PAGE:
Ravi Bakshi, president of Bakshi Consulting Inc. in Edmonton, Alta., has a luxurious collection of hardware, including five Macintosh IIfx computers (the latest and fastest Macs on the market), each equipped with 160-megabyte internal hard drives. Bakshi's company needs the space: It produces business presentations that often use color scans, which can take up more than 10 megabytes of memory for just one image. The fx computers are connected using Appleshare on a central file server with a 300-megabyte hard disk.
The server is used by everyone on the network for daily backup of work in progress and a weekly backup of all files. Every month, a mirror image of each drive is created on an Apple tape backup system.
"In this kind of business, you don't like to throw away anything," says Bakshi, who archives all completed client work on Syquest removable 45 megabyte cartridges. Syquest drives are available for Macintoshes and PCs and retail for between US $1,000 and $2,000, depending on the manufacturer. Cartridges cost about $100. Bakshi chose Syquest because it is quickly becoming an industry standard. If he has to travel, the drives are easy to rent in other cities, and many of his clients also use Syquest systems.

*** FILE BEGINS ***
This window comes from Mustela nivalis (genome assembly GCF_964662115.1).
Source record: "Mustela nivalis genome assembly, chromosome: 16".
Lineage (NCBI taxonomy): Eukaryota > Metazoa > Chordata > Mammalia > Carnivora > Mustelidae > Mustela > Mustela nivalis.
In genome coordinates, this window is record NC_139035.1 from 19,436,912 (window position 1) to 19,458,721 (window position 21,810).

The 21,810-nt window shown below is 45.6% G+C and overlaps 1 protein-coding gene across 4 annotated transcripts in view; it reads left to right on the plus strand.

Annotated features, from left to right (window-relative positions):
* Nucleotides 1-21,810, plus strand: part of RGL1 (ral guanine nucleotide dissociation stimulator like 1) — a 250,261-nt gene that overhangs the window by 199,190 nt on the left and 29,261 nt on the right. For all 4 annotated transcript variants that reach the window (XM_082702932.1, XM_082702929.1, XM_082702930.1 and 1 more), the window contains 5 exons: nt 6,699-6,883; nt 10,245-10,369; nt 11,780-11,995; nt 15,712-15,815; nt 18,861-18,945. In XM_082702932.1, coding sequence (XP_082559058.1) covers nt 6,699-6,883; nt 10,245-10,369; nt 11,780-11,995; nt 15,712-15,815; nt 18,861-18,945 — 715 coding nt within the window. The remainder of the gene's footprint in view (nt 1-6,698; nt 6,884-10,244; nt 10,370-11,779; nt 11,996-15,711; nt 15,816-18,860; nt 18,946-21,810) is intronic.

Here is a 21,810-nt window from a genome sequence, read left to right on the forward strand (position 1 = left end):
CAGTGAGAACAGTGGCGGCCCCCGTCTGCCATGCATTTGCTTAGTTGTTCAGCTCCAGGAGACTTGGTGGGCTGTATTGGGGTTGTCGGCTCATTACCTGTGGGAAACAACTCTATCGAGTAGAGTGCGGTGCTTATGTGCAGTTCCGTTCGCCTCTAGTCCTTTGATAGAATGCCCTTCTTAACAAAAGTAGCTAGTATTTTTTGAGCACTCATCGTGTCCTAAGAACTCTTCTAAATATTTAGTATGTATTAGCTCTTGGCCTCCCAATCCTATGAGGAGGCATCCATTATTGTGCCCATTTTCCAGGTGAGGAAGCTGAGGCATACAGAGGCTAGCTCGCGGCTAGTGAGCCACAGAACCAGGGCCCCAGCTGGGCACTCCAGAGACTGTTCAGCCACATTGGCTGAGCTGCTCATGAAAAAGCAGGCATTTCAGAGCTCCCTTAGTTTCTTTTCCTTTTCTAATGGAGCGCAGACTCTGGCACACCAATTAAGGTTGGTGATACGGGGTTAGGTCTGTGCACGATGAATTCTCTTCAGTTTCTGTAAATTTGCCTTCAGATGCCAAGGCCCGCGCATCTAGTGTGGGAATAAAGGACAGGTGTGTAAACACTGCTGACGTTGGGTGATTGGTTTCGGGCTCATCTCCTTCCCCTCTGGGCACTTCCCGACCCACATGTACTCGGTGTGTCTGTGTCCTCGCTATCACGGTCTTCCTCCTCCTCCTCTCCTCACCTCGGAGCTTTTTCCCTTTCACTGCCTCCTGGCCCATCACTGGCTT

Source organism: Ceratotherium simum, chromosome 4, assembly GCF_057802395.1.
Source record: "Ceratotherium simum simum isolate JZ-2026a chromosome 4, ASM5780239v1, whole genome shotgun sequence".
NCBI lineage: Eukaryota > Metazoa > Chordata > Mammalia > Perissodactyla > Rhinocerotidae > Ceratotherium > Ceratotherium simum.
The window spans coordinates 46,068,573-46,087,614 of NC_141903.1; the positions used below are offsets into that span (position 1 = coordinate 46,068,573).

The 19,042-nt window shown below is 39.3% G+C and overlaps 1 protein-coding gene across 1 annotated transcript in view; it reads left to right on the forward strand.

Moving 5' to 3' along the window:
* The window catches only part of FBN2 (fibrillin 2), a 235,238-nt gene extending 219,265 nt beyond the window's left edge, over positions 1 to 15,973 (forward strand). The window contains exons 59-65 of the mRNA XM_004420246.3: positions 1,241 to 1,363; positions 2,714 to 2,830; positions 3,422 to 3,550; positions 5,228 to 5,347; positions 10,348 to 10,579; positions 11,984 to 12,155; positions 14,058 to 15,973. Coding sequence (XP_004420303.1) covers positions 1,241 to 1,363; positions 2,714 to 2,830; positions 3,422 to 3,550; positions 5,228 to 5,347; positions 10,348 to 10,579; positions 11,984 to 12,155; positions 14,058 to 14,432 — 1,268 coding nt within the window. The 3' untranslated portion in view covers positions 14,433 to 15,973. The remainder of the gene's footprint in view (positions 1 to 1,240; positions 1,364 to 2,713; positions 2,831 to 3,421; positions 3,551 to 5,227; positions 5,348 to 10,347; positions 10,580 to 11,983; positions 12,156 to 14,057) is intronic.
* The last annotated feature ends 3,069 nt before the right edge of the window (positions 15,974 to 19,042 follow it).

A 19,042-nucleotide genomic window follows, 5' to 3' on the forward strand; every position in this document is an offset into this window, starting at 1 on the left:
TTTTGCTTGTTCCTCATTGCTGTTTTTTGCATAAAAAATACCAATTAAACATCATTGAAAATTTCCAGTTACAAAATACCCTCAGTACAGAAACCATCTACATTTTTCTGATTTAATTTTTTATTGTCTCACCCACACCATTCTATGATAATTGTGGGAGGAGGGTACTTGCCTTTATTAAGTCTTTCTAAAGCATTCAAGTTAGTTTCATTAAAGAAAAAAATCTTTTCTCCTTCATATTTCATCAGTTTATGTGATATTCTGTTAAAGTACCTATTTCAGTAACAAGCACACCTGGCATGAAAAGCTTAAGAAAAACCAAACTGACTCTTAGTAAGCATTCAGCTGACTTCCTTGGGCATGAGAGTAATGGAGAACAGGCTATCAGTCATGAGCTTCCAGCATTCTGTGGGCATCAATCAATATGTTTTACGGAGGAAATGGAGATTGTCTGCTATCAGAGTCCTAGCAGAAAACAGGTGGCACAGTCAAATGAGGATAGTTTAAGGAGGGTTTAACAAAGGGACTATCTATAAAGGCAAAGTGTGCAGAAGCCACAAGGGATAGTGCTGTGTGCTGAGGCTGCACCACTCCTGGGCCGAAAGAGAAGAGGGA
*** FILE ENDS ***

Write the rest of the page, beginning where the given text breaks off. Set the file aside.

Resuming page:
When it comes to storing huge amounts of data, WORM and erasable optical drives are the up-and-coming champions. WORM drives can store up to 800 megabytes on one disk, and are nearly indestructible. But because they cannot be erased, once something is stored, it can only be retrieved. In some applications, such as storing medical or financial information, this is an asset. But for desktop publishers, WORM drives are impractical and expensive.
The brightest light on the data storage horizon is the erasable optical drive, which can hold up to 650 megabytes on one disk. Current models are about three times slower than conventional hard disks, which makes them impractical for day-to-day work, and they cost many times more than other removable systems. But, as prices come down and speed and capacity are increased, desktop publishers may soon be talking in gigabytes (a gigabyte is 1,000 megabytes).
A few words to the wise: The storage media described in this article are the most popular options available, but they are by no means the only ones. There are scores of tape backup systems, removable cartridges and other storage systems on the market. When you shop, look for products by companies with solid reputations who offer extensive documentation and warranties. There's nothing worse than purchasing a system that can't be serviced because its manufacturer goes under--a common occurrence in the high-tech world. As Ravi Bakshi puts it, "There's real comfort going with a big name."
Ron Shewchuk is a communication consultant in Calgary, Alta., Canada.
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|Title Annotation:||includes related article on The Gap Inc.; desktop publishing|
|Date:||Nov 1, 1990|